Effect of thermal behavior of β-lactoglobulin on the oxidative stability of menhaden oil-in-water emulsions

Journal of Agricultural and Food Chemistry
Pui Yeu PhoonM Fernanda San Martin-Gonzalez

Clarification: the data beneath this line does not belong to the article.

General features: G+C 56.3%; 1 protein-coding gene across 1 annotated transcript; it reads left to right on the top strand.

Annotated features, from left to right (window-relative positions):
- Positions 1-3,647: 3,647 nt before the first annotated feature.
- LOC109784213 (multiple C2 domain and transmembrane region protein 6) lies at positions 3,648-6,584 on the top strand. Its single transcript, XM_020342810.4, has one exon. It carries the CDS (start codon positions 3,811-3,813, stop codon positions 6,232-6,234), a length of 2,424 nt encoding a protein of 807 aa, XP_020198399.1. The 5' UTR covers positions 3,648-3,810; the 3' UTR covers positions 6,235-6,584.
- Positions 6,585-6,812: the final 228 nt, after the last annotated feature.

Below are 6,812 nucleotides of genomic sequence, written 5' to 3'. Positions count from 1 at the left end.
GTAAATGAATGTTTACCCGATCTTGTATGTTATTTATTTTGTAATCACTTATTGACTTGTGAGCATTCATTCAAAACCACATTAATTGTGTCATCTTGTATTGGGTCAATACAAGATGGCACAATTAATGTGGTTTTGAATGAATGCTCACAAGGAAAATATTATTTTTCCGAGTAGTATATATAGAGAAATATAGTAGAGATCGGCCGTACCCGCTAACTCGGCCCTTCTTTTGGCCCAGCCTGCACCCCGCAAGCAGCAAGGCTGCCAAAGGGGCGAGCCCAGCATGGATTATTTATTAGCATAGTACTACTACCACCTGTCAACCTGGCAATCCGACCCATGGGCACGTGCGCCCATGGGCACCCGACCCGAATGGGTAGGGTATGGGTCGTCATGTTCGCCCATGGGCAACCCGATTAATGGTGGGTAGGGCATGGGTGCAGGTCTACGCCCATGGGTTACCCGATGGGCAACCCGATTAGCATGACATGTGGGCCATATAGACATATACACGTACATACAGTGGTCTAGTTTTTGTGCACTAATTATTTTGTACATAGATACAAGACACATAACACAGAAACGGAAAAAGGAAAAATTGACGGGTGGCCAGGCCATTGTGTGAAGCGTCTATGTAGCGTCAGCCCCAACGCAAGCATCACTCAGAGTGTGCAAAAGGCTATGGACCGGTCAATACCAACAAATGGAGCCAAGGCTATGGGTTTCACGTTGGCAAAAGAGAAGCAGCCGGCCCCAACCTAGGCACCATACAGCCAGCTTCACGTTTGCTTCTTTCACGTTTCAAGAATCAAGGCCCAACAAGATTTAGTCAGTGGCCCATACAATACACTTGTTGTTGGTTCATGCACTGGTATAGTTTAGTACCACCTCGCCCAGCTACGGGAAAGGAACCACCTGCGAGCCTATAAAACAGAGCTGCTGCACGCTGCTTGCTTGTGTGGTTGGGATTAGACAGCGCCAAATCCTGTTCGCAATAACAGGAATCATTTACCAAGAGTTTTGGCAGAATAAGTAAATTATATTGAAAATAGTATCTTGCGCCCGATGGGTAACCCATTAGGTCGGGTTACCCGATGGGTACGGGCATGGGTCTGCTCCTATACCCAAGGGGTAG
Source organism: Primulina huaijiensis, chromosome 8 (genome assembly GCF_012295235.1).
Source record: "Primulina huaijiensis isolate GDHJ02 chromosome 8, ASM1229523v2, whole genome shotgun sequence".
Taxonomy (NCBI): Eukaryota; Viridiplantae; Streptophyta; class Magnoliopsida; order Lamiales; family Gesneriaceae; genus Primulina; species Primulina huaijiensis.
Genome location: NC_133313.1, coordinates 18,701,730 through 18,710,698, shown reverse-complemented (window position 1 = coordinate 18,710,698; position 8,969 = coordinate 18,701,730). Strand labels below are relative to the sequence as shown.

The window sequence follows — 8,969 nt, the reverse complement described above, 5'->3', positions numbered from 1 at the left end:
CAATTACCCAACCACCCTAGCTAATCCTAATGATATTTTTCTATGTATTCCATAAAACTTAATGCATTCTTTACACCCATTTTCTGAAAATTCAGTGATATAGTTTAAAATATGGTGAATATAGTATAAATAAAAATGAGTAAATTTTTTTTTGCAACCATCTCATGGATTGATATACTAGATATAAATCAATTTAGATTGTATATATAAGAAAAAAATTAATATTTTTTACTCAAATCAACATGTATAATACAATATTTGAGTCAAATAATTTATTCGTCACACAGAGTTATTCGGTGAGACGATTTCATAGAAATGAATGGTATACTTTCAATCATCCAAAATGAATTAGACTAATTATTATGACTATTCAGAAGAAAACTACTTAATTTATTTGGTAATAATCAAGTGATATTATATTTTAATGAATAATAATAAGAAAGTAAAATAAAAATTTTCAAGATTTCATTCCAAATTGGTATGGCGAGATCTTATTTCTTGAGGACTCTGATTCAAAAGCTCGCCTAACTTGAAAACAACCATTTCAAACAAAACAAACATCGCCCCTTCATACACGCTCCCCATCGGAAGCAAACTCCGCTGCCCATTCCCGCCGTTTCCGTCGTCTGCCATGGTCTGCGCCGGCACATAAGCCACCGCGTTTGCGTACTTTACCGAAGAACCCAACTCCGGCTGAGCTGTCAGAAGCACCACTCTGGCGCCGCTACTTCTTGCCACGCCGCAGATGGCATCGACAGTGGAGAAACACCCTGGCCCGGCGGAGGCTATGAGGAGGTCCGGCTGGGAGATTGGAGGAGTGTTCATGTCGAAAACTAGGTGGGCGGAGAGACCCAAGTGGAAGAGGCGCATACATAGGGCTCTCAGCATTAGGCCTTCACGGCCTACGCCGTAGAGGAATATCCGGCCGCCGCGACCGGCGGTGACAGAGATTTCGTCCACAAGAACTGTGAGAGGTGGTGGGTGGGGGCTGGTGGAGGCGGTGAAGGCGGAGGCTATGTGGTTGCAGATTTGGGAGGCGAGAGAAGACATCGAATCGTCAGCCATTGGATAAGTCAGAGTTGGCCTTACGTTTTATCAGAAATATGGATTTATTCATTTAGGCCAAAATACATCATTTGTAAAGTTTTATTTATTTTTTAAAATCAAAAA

This study reports how emulsion oxidative stability was affected by the interfacial structure of β-lactoglobulin due to different heat treatments. Four percent (v/v) menhaden oil-in-water emulsions, stabilized by 1% (w/v) β-lactoglobulin at pH 7, were prepared by homogenization under different thermal conditions. Oxidative stability was monitored by the ferric thiocyanate peroxide value assay. Higher oxidative stability was attained by β-lactoglobulin in the molten globule state than in the native or denatured state. From atomic force microscopy of β-lactoglobulin adsorbed onto highly ordered pyrolytic graphite in buffer, native β-lactoglobulin formed a relatively smooth interfacial layer of 1.2 GPa in Young's modulus, whereas additional aggregates of similar stiffness were found when β-lactoglobulin was preheated to the molten globule state. For denatured β-lactoglobulin, although aggregates were also observed, they were larger and softer (Young's modulus = 0.45 GPa), suggesting increased porosity and thus an offset in the advantage of increased layer coverage on oxidative stability.


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